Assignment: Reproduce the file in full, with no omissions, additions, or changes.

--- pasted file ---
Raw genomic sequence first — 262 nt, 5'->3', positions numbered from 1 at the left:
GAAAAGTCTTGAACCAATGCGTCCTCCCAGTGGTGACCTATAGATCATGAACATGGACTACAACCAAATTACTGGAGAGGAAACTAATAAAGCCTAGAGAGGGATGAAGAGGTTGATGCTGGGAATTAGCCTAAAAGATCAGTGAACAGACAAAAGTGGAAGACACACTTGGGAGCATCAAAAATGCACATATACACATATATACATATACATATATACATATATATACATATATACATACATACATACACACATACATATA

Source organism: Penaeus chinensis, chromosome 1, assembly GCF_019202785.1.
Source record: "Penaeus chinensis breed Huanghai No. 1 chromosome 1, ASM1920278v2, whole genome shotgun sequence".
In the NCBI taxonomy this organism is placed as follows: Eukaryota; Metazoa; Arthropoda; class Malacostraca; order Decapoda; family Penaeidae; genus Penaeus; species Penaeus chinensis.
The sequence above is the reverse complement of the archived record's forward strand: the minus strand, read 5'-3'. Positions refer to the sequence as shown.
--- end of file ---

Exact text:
Raw genomic sequence first — 262 nt, 5'->3', positions numbered from 1 at the left:
GAAAAGTCTTGAACCAATGCGTCCTCCCAGTGGTGACCTATAGATCATGAACATGGACTACAACCAAATTACTGGAGAGGAAACTAATAAAGCCTAGAGAGGGATGAAGAGGTTGATGCTGGGAATTAGCCTAAAAGATCAGTGAACAGACAAAAGTGGAAGACACACTTGGGAGCATCAAAAATGCACATATACACATATATACATATACATATATACATATATATACATATATACATACATACATACACACATACATATA

Source organism: Penaeus chinensis, chromosome 1, assembly GCF_019202785.1.
Source record: "Penaeus chinensis breed Huanghai No. 1 chromosome 1, ASM1920278v2, whole genome shotgun sequence".
In the NCBI taxonomy this organism is placed as follows: Eukaryota; Metazoa; Arthropoda; class Malacostraca; order Decapoda; family Penaeidae; genus Penaeus; species Penaeus chinensis.
The sequence above is the reverse complement of the archived record's forward strand: the minus strand, read 5'-3'. Positions refer to the sequence as shown.